Last Updated: February 26, 2014
This article appeared in the February 2014 Rural Policy Matters.
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Two provisions in North Carolina’s sweeping 2013 education “reforms” have met significant legal pushback this month. On February 11, the Guilford County school board voted to sue the state over a law to abolish teacher tenure, referred to in North Carolina as “career status.” And on February 21, a superior court judge ordered that distribution of funds in the state’s new voucher program be stopped until issues in two pending lawsuits have been resolved.
The abolishment of teacher tenure and the voucher program were among a series of significant changes to North Carolina’s public education policy that were implemented during the 2013 legislative session. Other changes included an overhaul of the state’s charter school law, allowing rapid expansion of the number of charters and relaxing financial and academic accountability; an end to salary increases for teachers who earn a master’s degree; a freeze on teacher salaries; reductions in funding for textbooks and instructional materials; and reductions in the number of teaching assistants. North Carolina teacher salaries have fallen from the national average to 48th. You can read previous RPM coverage here.
A number of states have reduced tenure protections for teachers in recent years, but North Carolina went much further by eliminating “career status” altogether. The status did not guarantee teachers their jobs, but it did ensure due process if a teacher was terminated or had their salary reduced.
Under the new North Carolina law, career status will not be available to any teacher who has not yet earned it. And, it will be ended for all teachers in 2018. Instead, teachers will be offered one-year contracts that will be tied, in part, to a new evaluation system that is partially based on student test scores.
The law also directs schools boards to identify the 25% of teachers by July 1 and offer those teachers a $500 bonus and four-year contract if the teacher signs away their career status.
This provision has met with widespread opposition. The North Carolina Association of Educators (NCAE) is leading a Decline to Sign campaign to encourage teachers to reject the bonuses and not sign away their tenure protections. In several schools, entire faculties have pledged not to take the bonuses. Dozens of school boards have passed resolutions against the provision, claiming it forces an arbitrary picking and choosing among teachers that weakens morale and that the law lacks guidance in how to identify teachers.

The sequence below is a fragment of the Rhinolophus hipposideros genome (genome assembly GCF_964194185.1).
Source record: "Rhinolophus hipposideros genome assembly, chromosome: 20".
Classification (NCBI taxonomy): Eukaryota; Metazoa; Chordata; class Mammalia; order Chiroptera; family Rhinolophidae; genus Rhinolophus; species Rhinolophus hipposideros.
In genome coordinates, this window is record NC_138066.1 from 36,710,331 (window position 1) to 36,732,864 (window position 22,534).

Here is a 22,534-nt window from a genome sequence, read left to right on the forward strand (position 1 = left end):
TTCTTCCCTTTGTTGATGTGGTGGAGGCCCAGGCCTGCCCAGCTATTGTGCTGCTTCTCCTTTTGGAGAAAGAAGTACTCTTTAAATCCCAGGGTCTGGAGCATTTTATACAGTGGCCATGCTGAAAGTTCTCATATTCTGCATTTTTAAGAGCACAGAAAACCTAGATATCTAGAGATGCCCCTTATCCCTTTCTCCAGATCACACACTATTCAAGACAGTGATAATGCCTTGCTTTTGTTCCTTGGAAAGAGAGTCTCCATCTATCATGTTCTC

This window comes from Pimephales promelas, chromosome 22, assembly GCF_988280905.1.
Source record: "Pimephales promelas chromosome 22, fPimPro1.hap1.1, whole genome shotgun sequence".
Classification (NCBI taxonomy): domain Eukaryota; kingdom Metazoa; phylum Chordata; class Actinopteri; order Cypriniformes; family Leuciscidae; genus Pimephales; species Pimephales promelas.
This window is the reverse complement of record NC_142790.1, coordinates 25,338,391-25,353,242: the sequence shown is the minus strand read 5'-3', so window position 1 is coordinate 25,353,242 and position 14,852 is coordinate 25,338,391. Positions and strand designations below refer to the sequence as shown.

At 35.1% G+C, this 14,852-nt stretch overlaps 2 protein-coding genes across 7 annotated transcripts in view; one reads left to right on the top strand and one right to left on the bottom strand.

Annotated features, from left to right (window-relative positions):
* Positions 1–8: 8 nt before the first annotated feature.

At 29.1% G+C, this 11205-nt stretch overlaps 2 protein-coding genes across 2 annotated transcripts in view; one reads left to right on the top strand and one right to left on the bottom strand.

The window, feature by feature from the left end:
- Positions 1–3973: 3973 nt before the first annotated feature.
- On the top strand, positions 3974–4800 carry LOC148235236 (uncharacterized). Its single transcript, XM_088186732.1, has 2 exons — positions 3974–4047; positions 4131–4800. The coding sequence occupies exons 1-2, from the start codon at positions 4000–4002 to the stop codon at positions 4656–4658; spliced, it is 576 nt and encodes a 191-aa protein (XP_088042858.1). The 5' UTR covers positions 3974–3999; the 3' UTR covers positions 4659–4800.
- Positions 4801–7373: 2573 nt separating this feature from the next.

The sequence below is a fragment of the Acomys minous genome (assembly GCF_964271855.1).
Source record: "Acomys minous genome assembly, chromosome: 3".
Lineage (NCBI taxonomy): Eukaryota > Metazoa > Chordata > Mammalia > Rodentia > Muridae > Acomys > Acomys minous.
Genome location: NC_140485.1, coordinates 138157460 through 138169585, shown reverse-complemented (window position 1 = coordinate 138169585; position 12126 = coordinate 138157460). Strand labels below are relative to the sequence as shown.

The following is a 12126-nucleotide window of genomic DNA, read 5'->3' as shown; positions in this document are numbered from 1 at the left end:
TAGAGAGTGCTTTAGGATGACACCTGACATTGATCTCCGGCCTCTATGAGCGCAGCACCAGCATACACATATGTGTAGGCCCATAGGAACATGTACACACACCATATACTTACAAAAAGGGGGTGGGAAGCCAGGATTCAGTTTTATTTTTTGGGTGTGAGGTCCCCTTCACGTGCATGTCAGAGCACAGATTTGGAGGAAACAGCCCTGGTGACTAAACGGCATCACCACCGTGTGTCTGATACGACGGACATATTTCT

Guilford County is the first, and so far only, school board that has voted to sue the state over the law. The board argues that career status is a contractually earned right that cannot retroactively be taken from teachers who have already earned it. NCAE has also filed a lawsuit against the state challenging the teacher tenure law.
North Carolina’s voucher program directed some $10 million in public school funds to grants for students to attend private schools of their choice. The funds would cover about 2,400 students and were initially targeted to students eligible for the federal free/reduced-price school lunch program. Private schools receiving vouchers are not required to participate in state accountability programs and are free to accept or refuse students based on the school’s own criteria.
Over 4,000 students had applied for the grants, dubbed Opportunity Scholarships and worth up to $4,200 each. Most students were planning to use the grants to attend religious schools. The state was scheduled to begin awarding the grants in March.
The NCAE and the North Carolina Association of School Boards sued the state (Guilford County Board of Education has also joined the lawsuit). On February 21, Wake County Superior Court Judge Robert Hobgood halted the program until a trial can determine the program’s constitutionality. Legislative leaders have claimed they will address constitutionality issues in the upcoming session.
Other states on tenure and vouchers
This month a judge in Louisiana ruled that a controversial 2012 law dramatically reducing teacher tenure protections is unconstitutional. That law, championed by Governor Bobby Jindal, essentially ended due process rights for teachers. Instead, teachers who were dismissed could only take their case to a three-person panel, two members of which were appointed by the Superintendent and/or principal. The panel would make recommendations to the Superintendent, who retained discretionary authority over the final decision.
Louisiana’s voucher law was also struck down as a violation of the state’s ban on using public school funding for private education. However, lawmakers in that state re-wrote the budget, moving funding for the voucher program out of the public education budget.
North Carolina teacher tenure:
North Carolina voucher program:
Louisiana tenure law
Read more from the February 2014 Rural Policy Matters.